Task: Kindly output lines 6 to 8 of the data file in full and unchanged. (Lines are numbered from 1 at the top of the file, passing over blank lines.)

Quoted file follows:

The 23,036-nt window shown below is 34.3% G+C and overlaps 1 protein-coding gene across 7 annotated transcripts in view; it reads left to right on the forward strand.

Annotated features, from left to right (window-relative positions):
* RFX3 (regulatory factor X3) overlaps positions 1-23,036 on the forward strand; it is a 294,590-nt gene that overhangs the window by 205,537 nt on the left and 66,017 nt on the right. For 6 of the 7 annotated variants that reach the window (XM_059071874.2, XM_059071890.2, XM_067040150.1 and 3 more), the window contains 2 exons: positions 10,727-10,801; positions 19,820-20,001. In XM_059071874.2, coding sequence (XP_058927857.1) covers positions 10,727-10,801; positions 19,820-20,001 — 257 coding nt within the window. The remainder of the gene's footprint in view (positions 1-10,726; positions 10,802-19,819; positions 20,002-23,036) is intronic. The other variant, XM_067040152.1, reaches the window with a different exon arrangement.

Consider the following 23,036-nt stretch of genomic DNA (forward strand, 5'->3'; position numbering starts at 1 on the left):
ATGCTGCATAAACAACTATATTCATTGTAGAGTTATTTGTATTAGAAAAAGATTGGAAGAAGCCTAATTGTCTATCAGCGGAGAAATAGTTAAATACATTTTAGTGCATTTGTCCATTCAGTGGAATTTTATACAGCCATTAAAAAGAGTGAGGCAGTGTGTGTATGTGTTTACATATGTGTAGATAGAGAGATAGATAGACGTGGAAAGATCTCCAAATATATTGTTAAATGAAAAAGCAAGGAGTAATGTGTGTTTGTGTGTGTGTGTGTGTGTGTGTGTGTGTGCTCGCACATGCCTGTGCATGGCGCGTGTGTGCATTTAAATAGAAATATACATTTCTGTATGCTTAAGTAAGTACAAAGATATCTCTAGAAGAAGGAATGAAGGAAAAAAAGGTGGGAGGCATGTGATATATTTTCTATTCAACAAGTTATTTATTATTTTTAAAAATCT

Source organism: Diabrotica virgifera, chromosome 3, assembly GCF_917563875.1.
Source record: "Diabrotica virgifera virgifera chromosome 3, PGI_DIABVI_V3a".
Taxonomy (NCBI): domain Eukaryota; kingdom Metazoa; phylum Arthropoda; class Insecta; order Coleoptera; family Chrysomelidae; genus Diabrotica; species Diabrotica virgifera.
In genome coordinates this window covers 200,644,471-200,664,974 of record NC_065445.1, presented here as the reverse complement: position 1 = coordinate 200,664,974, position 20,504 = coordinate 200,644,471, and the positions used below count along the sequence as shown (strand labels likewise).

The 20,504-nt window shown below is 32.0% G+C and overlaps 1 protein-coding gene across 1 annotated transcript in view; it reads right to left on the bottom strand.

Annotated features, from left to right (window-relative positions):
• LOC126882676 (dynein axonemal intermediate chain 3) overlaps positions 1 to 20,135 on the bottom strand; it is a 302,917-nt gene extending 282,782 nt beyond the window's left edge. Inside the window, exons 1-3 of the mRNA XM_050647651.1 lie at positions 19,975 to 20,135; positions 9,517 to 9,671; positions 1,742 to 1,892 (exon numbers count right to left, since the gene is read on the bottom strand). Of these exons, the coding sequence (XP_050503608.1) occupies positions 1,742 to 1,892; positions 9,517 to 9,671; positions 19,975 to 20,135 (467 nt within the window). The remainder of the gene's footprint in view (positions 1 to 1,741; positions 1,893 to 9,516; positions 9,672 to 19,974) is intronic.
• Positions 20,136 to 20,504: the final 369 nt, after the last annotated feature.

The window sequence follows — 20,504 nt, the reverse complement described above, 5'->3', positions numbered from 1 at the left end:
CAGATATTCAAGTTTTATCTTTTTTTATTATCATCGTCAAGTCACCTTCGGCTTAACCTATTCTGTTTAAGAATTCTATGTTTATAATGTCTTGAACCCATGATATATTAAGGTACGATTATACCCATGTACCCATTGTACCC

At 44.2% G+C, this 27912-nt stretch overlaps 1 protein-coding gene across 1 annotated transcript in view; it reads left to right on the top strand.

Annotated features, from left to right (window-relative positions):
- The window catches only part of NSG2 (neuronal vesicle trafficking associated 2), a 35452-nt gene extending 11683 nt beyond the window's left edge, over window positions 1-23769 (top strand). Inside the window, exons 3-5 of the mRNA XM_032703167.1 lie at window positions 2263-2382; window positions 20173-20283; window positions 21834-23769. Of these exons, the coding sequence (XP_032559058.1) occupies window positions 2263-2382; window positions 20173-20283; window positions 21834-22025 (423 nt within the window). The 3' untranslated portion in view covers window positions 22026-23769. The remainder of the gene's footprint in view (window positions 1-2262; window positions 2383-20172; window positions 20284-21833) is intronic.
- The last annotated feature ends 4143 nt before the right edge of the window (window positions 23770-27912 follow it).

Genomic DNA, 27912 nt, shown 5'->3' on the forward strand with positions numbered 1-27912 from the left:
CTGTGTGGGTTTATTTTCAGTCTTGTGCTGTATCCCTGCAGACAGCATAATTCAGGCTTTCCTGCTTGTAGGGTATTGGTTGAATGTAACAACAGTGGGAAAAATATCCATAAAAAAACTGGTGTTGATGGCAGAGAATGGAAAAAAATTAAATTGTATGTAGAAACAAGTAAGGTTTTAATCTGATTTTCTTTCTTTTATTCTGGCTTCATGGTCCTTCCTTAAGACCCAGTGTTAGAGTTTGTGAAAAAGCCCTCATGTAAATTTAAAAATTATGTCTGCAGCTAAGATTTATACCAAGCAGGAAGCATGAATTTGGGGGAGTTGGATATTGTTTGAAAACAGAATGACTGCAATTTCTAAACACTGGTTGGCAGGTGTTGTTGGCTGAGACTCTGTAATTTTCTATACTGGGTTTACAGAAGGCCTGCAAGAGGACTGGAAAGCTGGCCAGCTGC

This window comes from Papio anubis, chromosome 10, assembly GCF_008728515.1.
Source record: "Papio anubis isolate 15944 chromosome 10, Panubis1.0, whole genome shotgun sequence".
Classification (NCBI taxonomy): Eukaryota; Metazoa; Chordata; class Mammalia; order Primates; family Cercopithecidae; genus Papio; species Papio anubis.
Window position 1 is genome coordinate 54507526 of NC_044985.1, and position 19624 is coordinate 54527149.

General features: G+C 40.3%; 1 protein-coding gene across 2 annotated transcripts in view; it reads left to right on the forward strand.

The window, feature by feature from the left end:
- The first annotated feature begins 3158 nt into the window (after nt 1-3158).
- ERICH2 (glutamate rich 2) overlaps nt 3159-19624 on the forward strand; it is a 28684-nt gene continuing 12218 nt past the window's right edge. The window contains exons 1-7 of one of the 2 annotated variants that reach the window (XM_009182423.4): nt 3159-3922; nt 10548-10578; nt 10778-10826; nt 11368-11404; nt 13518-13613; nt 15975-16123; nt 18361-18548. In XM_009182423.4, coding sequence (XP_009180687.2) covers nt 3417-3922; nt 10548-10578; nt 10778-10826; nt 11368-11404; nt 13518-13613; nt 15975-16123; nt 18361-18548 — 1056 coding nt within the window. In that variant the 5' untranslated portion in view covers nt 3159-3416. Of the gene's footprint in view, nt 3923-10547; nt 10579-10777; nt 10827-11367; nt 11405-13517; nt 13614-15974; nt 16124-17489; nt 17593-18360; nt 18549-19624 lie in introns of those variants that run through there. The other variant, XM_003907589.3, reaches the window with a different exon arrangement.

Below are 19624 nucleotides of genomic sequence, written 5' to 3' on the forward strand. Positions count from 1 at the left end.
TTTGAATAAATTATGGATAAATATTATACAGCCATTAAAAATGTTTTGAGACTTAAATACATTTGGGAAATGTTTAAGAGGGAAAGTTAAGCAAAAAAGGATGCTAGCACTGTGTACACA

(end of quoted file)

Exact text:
Source organism: Diabrotica virgifera, chromosome 3, assembly GCF_917563875.1.
Source record: "Diabrotica virgifera virgifera chromosome 3, PGI_DIABVI_V3a".
Taxonomy (NCBI): domain Eukaryota; kingdom Metazoa; phylum Arthropoda; class Insecta; order Coleoptera; family Chrysomelidae; genus Diabrotica; species Diabrotica virgifera.